4. The articulating LCD screen on the D5000 makes taking photos and video at challenging angles easier. However, the screen on the D90 is larger and has better resolution.

Regarding the slight differences in metering, Doctortt adds:

Again, I am not saying D90 is better than D5000. I just want to defend my own decision that D90 better fits my need. I also want to make sure the perspective buyers understand that there is no MAJOR exposure issue per my own experience. Their decision should be based on other factors. If they can’t live with this potential exposure issue occasionally, they should move on.

Ben Hermann recommends using a third-party battery grip to improve the handling on the D5000.

Moonman52’s opinion on the D5000:

I bought my D5000 the first day they were available and think it is a great camera. This was my seventh DSLR and the best one yet.

I have it matched up with the 16-85 VR which makes a killer package. I shoot mostly landscapes and though I could afford the D90 or D300 chose the D5000 over both because I wanted a lighter more compact body and prefer the articulating LCD screen for landscape work using a tripod.

Image quality is at least as good as that of the D90 and I have not had any issues of any kind with the camera under heavy usage.

harold1968 ended up getting the D5000, and says:

In terms of the D90 vs the D5000, I will probably get super-flamed for saying this, but for the extra money and weight you are paying for a slightly better battery, better screen and more buttons.

The last one, more buttons, is actually the main advantage. At first the D5000 “all on screen” menu was a bit of a shock, but after using Olympus for a bit I really saw the advantage of this. I think the D5000 would be perfect if it had a few more buttons, mainly ISO and Metering, but each to his own.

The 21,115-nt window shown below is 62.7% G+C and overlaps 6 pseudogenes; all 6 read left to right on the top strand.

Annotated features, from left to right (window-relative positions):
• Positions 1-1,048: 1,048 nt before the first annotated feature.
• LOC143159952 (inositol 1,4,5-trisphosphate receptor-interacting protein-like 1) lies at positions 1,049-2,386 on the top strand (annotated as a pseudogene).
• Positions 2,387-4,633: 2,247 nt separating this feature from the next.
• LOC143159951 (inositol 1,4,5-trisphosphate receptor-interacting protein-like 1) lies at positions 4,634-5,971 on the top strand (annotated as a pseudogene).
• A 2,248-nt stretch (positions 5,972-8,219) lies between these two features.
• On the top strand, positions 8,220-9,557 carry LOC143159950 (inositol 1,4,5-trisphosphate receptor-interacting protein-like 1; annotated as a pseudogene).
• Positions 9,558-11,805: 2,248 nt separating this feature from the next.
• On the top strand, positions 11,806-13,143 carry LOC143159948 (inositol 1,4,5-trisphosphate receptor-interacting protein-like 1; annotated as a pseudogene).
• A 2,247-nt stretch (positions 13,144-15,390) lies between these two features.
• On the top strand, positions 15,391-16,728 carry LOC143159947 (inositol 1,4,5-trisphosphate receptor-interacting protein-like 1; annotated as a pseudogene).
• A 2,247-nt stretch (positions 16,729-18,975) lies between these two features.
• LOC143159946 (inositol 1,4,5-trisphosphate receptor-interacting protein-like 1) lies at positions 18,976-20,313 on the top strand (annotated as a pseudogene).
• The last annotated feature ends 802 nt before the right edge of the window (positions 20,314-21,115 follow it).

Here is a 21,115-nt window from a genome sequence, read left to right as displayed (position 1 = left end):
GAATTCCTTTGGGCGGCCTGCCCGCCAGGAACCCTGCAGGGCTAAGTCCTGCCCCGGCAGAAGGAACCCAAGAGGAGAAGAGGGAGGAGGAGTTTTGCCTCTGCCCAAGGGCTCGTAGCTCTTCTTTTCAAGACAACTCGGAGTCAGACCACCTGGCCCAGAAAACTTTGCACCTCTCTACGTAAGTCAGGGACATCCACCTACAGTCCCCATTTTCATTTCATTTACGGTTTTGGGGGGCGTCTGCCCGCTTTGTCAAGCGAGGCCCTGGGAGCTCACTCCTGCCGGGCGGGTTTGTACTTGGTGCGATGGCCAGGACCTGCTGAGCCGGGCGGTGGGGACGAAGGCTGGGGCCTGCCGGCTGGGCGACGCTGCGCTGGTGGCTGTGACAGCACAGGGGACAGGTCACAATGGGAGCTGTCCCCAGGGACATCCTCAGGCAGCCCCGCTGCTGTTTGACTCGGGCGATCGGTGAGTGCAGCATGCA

Lastly, the D5000 felt right in my hand, the D90’s grip was just a bit too bulky, but I guess some other folk will like it more.

Anyway, the pictures, stunning. The ISO performance is almost on par with my Canon 5D, and thats saying something!

ru1thirst returned his D5000 and exchanged it for the D90:

I’ve had both.

After the 2nd recall on the D5000, I went back to store and got full credit for purchase towards the D90.

Every day I find a little something here and there that I like over the D5000 that I had.

Now as far as picture quality, I haven’t run across anything that stood out but the overall easy of use, the viewfinder, the bigger & brighter screen and the biggie is the 2 LCD screens to view all info and how easy it is to adjust settings with the buttons vs menu on the D5000.

The additional weight is next to nothing. At least to me.

Don’t get me wrong, I really liked the D5000 for its flip out screen but when I purchased a Manfrotto tripod, I couldn’t use it the way I had enjoyed it because of the tripod mount.

Long story short, in my situation, the D90 after the 2nd recall of my D5000 was a no brainer. Sometimes it worth the little extra money to think “long term”.

My own advice is as follows.

Choose the D90 if you shoot a lot of events or weddings where you need quick access to important camera settings and need a way to change the values quickly. For instance, ISO and Metering modes. The D90’s front dial allows quick tuning of the WB (White Balance) along the amber-blue axis, something the D5000 CANNOT do without having to dive into the menu.

If you prefer a more unhurried and simplified approach to photography, the D5000 with its quieter shutter would probably appeal more to you. The multitude of scene modes (complete with short, on-screen tips to guide you on when to use a particular mode) is also a big help. Also, the flip out LCD is a big, big help if you intend to shoot a lot of video of kids or pets, or need to take shots from a low angle.

Good luck with your decision!


Nikon D90 — Main page